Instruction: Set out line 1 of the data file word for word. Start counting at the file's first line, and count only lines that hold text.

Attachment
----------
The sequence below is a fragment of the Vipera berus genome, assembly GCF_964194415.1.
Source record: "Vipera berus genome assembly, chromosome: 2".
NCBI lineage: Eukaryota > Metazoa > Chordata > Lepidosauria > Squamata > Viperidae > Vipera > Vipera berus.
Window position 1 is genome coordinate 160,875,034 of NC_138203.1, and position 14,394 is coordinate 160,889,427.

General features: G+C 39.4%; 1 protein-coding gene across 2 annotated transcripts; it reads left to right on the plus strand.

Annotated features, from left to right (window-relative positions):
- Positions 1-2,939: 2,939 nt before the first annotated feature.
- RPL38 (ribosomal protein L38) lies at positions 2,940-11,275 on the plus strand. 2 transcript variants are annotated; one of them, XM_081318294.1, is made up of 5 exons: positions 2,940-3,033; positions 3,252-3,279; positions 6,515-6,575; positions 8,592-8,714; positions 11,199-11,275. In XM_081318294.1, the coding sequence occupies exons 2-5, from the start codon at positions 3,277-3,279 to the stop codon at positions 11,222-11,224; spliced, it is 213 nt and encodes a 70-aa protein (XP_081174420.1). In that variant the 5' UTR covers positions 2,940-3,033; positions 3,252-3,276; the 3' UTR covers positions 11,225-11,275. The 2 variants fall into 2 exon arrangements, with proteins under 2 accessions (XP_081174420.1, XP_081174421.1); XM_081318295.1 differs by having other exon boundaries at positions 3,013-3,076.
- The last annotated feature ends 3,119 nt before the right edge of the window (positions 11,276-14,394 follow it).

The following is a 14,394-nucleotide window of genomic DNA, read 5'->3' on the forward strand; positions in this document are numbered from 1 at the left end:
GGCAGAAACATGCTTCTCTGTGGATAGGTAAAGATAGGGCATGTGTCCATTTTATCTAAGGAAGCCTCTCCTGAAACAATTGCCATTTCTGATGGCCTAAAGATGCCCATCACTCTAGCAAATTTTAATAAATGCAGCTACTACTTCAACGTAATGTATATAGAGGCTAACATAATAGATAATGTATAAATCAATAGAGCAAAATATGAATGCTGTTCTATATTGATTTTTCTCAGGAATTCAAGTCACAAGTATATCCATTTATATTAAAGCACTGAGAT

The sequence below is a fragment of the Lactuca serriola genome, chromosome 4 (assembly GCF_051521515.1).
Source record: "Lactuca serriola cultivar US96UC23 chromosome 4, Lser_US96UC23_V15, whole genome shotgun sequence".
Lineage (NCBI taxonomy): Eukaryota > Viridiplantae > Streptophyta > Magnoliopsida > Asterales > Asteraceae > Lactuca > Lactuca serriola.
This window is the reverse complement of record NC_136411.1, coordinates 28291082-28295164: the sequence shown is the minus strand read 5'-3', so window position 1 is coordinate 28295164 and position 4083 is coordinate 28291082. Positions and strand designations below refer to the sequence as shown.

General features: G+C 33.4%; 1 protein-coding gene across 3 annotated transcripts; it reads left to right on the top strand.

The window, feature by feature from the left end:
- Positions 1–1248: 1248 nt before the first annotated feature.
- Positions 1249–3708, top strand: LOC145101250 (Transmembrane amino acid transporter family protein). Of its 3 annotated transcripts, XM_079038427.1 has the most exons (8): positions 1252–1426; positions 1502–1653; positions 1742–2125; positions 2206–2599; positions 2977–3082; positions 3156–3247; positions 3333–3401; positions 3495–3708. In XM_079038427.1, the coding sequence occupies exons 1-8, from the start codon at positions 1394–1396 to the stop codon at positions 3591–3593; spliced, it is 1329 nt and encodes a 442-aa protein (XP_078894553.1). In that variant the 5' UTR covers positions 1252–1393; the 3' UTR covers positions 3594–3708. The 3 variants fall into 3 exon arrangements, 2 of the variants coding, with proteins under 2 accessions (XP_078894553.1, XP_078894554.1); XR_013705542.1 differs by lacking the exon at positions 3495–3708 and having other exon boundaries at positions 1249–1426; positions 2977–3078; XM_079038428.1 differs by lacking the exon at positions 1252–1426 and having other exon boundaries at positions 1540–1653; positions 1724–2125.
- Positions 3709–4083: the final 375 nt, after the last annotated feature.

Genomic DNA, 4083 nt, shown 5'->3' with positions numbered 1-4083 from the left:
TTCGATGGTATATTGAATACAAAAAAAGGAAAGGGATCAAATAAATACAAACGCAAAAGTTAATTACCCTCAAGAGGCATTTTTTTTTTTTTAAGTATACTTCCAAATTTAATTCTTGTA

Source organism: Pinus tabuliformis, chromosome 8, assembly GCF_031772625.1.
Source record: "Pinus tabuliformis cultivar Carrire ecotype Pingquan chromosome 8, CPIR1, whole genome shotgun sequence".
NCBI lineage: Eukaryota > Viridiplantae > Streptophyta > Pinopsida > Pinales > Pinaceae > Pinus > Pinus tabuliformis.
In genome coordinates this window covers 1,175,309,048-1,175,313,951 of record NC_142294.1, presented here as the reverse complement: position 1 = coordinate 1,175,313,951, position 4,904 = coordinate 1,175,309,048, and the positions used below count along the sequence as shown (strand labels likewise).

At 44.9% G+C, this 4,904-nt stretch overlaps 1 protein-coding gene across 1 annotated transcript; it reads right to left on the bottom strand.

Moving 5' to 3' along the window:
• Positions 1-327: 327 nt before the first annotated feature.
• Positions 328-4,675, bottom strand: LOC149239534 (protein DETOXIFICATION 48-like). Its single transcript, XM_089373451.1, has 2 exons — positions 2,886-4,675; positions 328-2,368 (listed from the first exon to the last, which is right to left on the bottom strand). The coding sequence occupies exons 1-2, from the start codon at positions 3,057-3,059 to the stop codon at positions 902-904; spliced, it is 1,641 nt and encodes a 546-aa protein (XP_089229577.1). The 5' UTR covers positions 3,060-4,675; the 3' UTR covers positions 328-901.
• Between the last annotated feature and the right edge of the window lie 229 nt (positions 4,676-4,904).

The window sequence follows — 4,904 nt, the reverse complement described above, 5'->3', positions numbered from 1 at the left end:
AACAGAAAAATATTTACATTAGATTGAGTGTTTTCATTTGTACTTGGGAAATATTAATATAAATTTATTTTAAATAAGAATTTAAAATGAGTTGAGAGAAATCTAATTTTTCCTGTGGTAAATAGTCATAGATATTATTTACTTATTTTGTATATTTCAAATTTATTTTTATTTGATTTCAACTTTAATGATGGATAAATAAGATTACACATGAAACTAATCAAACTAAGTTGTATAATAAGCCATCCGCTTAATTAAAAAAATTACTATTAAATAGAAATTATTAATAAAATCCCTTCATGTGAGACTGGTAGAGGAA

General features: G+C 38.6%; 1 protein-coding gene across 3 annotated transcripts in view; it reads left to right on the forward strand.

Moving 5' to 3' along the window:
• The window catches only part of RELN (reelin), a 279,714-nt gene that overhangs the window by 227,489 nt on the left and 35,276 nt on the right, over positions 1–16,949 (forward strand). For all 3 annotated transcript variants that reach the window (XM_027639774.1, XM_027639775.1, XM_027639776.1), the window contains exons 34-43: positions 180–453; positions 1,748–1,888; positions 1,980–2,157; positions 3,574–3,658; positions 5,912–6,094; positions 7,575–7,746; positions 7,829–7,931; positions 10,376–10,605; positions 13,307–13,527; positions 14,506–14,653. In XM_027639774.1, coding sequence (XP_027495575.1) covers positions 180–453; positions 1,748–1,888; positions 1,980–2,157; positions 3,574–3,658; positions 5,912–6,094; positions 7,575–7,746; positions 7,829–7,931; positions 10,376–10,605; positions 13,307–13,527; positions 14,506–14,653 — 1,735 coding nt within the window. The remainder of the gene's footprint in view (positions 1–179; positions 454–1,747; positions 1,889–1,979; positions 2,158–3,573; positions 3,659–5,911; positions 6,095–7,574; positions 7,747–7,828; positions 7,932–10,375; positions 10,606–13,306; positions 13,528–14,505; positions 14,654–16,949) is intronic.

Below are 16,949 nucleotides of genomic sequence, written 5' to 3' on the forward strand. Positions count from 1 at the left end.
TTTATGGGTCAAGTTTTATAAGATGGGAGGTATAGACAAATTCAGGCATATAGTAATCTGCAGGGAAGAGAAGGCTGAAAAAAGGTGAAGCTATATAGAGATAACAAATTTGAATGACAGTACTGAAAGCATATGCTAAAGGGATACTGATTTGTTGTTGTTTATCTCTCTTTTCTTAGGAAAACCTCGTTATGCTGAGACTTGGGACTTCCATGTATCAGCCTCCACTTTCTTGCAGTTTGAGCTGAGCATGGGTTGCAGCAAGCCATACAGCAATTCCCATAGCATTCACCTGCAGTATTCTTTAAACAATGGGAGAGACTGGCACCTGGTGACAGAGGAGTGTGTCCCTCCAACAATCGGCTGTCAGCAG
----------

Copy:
The sequence below is a fragment of the Vipera berus genome, assembly GCF_964194415.1.